Cavs' J.R. Smith frustrated after losing starting spot to Dwyane Wade — and he should be

As soon as Dwyane Wade agreed to a buyout with the Bulls, nearly everyone in the NBA community assumed he would take his talents to Cleveland and team up with close friend LeBron James. While this past NBA offseason went insane on a number of levels, it turned out this was an easy call.

Cavs' J.R. Smith frustrated after losing starting spot to Dwyane Wade — and he should be

Cavs' J.R. Smith frustrated after losing starting spot to Dwyane Wade — and he should be

Wade signed with the Cavs in late September, only a week before the Cavs kicked off their preseason schedule on Oct. 4, but it's already clear he will play a key role on his new team. Cavs coach Tyronn Lue announced this week Wade will be plugged into the starting lineup for the regular season, pushing J.R. Smith to the bench. The starting five will include Wade, Derrick Rose, Jae Crowder, LeBron James and Kevin Love with key role players like Smith, Tristan Thompson, Iman Shumpert and Kyle Korver coming off the bench.

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Smith and Thompson have been company men about the adjustment, but it's clear the transition won't come without some disappointment. Smith was "absolutely" frustrated by the benching, and it appears Thompson wasn't exactly happy about it either.

"We talked about it," Smith told Joe Vardon of Cleveland.com. "It wasn't the most positive conversation, but we talked about it and we'll get through it together."

This won't create any extra controversy, at least not in Smith's mind, as he was "pretty much bracing" for the change before Lue made the final decision. Smith even mentioned how he can be more of a creator with the second unit as opposed to a spot-up shooter with James taking on most of the playmaking duties with the starting unit. Smith averaged 18.1 points per game in 2012-13 with the Knicks when he won the NBA's Sixth Man of the Year award, though he was third on the team at 33.5 minutes behind Carmelo Anthony and Raymond Felton in 80 games off the bench for New York.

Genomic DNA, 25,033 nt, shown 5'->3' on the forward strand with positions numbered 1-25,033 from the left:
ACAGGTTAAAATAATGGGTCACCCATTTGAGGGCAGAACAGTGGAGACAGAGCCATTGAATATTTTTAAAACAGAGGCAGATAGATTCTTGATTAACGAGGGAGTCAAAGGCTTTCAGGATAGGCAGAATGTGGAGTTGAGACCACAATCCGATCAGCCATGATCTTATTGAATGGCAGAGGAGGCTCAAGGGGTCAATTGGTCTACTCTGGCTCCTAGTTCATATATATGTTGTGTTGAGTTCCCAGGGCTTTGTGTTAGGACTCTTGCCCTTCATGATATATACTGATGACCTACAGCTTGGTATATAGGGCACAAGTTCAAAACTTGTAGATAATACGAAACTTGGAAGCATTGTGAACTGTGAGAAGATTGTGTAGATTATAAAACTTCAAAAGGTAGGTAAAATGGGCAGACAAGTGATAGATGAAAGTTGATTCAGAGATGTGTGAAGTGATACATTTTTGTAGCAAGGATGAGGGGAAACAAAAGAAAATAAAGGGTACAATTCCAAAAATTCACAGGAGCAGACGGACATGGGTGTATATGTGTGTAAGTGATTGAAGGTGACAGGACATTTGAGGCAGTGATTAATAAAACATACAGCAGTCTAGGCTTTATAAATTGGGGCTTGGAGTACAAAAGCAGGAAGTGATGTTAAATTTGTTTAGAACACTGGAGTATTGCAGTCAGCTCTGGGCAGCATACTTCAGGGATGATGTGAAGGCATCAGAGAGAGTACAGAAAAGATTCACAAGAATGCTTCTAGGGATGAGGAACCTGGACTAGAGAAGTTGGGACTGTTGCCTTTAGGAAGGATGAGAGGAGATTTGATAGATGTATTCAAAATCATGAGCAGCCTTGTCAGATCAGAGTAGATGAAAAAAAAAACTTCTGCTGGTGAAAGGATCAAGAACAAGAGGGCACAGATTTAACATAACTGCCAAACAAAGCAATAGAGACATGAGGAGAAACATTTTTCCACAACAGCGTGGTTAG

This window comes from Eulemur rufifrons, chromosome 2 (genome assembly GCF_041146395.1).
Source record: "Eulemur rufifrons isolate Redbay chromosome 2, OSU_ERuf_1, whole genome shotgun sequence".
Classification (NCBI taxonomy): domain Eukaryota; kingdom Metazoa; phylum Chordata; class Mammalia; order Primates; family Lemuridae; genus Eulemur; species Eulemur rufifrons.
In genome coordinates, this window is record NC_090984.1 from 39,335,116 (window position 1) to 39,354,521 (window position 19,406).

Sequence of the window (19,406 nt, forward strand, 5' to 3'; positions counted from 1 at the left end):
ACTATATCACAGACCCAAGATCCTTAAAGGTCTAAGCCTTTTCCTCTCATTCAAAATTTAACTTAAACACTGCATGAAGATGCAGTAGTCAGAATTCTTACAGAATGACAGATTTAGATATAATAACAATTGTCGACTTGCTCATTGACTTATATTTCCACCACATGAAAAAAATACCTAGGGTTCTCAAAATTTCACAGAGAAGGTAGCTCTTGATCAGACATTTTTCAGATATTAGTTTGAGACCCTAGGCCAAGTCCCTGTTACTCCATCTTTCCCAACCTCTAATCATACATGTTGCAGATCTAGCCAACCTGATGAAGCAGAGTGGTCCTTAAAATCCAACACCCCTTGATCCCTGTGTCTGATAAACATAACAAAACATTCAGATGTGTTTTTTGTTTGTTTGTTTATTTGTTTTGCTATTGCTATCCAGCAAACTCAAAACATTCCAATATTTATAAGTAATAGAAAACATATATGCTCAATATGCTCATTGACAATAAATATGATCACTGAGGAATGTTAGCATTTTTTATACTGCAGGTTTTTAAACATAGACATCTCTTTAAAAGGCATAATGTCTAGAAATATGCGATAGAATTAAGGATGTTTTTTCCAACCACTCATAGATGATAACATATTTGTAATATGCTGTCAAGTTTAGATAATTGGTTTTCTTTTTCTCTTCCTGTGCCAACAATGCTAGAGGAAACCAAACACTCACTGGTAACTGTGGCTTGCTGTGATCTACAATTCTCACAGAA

However, there is still that desire for Smith to earn his starting job. It's a fair point considering he has been a valuable contributor during his time in Cleveland and started 157 of 164 regular-season games and 43 of 57 playoff games, including all 39 games the past two postseasons. Smith was an integral part of the Cavs' last three trips to the NBA Finals, particularly the 2016 championship run when he averaged 11.5 points per game on 43.0 percent shooting from 3-point range and performed well defensively given the challenge of chasing around the Warriors' shooters along the perimeter.

Smith saw a drop in his production last season, scoring 8.6 points per game (his lowest output since 2005-06) on 34.6 percent shooting from the field in only 41 games after missing a good portion of the season following thumb surgery. Yes, Smith struggled last season, but he's still a shooter who must be respected, as opposed to a backcourt of Rose and Wade. Crowder and Love will help create space, but defenders of Rose and Wade will likely crash the paint on penetration and shrink the floor.



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It would make more sense to place Smith next to Rose or Wade in order to offset the areas where they are lacking and boost the lineup's overall offensive potential. This would also keep Smith in the same lineup as James, who averaged 8.3 passes and 1.7 assists per game to Smith during his last fully healthy season in 2015-16. Granted that season began with Irving on the bench after a knee injury in the 2015 NBA Finals, but it's possible the two could rekindle that relationship with Irving gone and Isaiah Thomas likely out until January.

It's not as simple as numbers, though, despite what they may tell you. NBA players have pride and egos, and a 12-time All-Star and three-time champion like Dwyane Wade may have signed his contract knowing he would fill that starting shooting guard slot. If someone asked Wade why he should start, and he responded, "I'm Dwyane Freaking Wade," that would be a reasonable answer.

But Smith certainly has his own case to stay on the floor at the start of every game given his past performances and fit within the Cavs' system.

"It's tough, you've been in position where you went to three straight Finals and you've been the starting 2-guard," Lue said (via NBA.com). "But like I said, it's about sacrifice if you want to win. J.R. was great about it. Just knows he has to have a different role right now so we'll see how it works."

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